As interest in the fields of science, technology, engineering, and math (STEM) continues to grow, a chapter in a new book presents information on how to bring the arts to STEM fields. The chapter outlines a creative exercise that used picture books to help first-year college students explore their ideas, beliefs, and humanistic impulses regarding their future majors. The exercise also allowed students to examine how representation in children’s books, combined with social class, race, and access, can limit society’s vision of who can succeed in STEM fields.
The chapter, by researchers at Carnegie Mellon University (CMU) and the Georgia Institute of Technology (Georgia Tech), will be published in a forthcoming book, Writing STEAM: Composition, STEM, and a New Humanities. The book examines how writing instruction, scholarship, and program administration can bring STEM and the humanities together in creative and beneficial ways.
“We present a meaningful and replicable case study in which college students at a technical institution explored their chosen area of study by creating a children’s picture book,” says Rebekah Fitzsimmons, assistant teaching professor of professional communication at CMU’s Heinz College, who coauthored the chapter. “By pairing this exercise of artistic expression and storytelling with first-year writing lessons like audience awareness, diction, and information organization, this assignment fused students’ interest in STEM with lessons in communication needed to be effective in those fields.”
Fitzsimmons taught the course in her previous position at Georgia Tech, in which students produced a 32-page nonfiction children’s picture book focused on STEM subjects. The students could write about their area of study, an author or significant scientific figure, or a STEM-related event, and had to focus their book to children from kindergarten to second grade.
During the course, the students engaged in a range of assignments, including examining scientific discourse in children’s literature and attending workshops on skills like papermaking. They also “tested” their picture books with K-2 students at a local elementary school, once midway through their writing and once when they had finished. This required the college students to “translate” complex scientific concepts to a nonexpert audience, and it provided feedback that helped the college students improve their final drafts.
The feedback that was most significant, though the authors suggest it was not clearly articulated, was related to representation. Fitzsimmons had raised the fact that children’s authors and illustrators, as well as non-animal characters in picture books, are typically White, and that in the context of STEM, the lack of women and people of color might suggest to children that these populations do not enter or succeed in STEM fields.
But even in a context as diverse as the student body at Georgia Tech, some students pushed back against the idea that diversity was necessary in picture books and were unconvinced that children might be affected by the identities of the main characters in the books they read.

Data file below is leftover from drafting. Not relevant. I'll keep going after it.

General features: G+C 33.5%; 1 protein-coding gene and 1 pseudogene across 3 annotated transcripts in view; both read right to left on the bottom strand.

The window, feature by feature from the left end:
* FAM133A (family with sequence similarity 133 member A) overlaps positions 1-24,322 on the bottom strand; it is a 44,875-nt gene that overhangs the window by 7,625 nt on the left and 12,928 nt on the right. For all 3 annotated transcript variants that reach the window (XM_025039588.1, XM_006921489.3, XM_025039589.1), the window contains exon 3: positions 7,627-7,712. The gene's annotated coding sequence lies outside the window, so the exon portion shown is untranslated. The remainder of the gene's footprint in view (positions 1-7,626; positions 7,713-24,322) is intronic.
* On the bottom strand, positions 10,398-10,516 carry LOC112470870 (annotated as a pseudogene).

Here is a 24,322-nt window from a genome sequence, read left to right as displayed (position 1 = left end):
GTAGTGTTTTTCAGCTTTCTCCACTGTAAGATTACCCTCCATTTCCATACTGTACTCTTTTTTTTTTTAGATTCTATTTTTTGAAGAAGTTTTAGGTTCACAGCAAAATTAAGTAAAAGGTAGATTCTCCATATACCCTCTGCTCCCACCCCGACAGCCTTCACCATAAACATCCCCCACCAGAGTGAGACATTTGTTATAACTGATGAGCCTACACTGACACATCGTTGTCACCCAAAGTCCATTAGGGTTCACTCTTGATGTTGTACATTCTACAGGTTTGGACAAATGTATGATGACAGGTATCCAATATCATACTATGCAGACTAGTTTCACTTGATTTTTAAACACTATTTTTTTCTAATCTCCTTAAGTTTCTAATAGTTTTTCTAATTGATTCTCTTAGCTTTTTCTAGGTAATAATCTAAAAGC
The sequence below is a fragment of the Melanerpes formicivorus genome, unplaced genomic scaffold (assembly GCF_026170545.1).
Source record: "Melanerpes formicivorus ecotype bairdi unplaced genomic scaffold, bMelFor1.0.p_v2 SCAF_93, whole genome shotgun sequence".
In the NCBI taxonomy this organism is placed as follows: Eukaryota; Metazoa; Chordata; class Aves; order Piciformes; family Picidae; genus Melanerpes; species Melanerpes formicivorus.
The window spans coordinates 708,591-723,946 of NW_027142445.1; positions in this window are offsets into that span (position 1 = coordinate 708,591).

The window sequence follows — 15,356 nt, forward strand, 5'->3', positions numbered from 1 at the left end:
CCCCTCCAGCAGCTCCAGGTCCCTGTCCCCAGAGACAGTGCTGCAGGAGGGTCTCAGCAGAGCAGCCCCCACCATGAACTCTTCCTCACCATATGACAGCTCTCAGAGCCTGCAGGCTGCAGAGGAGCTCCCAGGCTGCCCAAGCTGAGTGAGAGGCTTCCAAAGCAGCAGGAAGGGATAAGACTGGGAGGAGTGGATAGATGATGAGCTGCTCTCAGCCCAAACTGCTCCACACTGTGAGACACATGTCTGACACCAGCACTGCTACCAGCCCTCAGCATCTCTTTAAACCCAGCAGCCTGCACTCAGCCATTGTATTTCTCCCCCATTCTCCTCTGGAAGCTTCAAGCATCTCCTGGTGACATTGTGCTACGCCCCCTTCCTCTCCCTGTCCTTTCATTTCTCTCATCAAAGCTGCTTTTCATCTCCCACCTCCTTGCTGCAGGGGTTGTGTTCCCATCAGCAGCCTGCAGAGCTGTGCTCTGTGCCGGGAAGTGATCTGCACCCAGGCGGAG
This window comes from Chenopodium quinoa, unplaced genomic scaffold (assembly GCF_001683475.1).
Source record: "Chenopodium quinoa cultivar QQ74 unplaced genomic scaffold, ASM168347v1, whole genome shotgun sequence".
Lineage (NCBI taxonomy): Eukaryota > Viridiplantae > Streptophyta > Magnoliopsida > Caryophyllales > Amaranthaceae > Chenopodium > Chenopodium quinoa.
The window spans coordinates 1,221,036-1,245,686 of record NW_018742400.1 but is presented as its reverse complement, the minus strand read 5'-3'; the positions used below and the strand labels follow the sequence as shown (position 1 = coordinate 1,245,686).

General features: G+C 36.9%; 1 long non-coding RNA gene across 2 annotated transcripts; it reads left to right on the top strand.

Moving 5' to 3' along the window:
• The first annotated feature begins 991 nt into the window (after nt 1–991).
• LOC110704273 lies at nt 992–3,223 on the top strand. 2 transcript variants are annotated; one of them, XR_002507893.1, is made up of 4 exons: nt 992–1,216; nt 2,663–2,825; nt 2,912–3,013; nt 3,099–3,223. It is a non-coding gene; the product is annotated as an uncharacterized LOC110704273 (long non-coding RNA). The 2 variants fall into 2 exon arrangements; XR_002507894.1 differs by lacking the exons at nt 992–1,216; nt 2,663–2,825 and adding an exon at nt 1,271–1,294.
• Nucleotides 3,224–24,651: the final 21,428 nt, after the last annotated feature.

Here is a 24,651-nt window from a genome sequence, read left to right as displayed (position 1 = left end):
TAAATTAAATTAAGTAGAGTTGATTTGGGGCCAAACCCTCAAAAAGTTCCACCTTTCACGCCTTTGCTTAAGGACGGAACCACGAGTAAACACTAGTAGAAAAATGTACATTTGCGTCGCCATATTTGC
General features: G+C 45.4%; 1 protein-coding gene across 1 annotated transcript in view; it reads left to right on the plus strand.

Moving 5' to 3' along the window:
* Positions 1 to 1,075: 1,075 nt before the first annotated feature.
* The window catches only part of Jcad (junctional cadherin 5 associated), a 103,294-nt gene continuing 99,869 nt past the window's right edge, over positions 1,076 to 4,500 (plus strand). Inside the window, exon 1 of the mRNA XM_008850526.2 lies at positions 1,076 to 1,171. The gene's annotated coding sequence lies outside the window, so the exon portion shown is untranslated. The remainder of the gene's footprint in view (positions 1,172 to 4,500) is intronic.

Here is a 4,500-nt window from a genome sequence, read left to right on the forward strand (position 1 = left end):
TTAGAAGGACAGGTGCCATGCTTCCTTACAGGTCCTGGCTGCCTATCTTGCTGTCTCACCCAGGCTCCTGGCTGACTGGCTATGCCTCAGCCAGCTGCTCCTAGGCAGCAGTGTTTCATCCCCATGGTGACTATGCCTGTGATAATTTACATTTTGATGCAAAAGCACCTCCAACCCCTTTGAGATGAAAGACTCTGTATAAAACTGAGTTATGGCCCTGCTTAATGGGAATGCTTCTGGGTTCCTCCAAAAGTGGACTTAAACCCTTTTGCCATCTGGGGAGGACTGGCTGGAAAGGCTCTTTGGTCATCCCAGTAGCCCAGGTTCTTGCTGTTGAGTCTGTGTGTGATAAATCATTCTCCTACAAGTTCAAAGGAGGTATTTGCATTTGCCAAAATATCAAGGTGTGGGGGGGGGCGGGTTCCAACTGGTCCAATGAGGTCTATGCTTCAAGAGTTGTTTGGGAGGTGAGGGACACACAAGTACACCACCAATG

College students’ views changed after they visited the local elementary school, which was predominantly Black. The enthusiastic reactions of the youngsters to books about scientists and innovators who looked like them, many of which were written and read by college students of color from diverse socioeconomic, international, and cultural backgrounds, seemed to affect many of the college students profoundly. As a result, many of the picture books that had been populated by White characters were redrawn to reflect diverse racial and ethnic appearances.
At the end of the term, many students said the assignment had challenged them to understand their field of study more deeply and prepared them to better explain the work they were pursuing to nonexpert audiences.
The chapter provides an overview of a college course that incorporates STEM into core writing requirements, adding the A (or arts) to STEM to become STEAM. It also offers ideas on how to expand the course in collaboration with others. For example, institutions with visual arts programs might consider cross-listing a writing and illustration course. Schools with teacher-training programs or library science programs could integrate the “testing” element into existing partnerships with local schools.
“In developing an artistic pathway for students to explore their budding areas of expertise while sharing their joy and passion for their work with others, this picture book project melds the elements of STEAM into a useful, rigorous, and fun project for first-year writing courses with benefits to the students and the community that last far beyond the college classroom,” says Tamara Pearson, then associate director of school and community engagement at the Center for Integrating Science, Mathematics, and Computing at Georgia Tech, who coauthored the chapter and organized the readings to young students.
Support for the course described in the chapter was provided by the Georgia Tech Serve-Learn-Sustain office.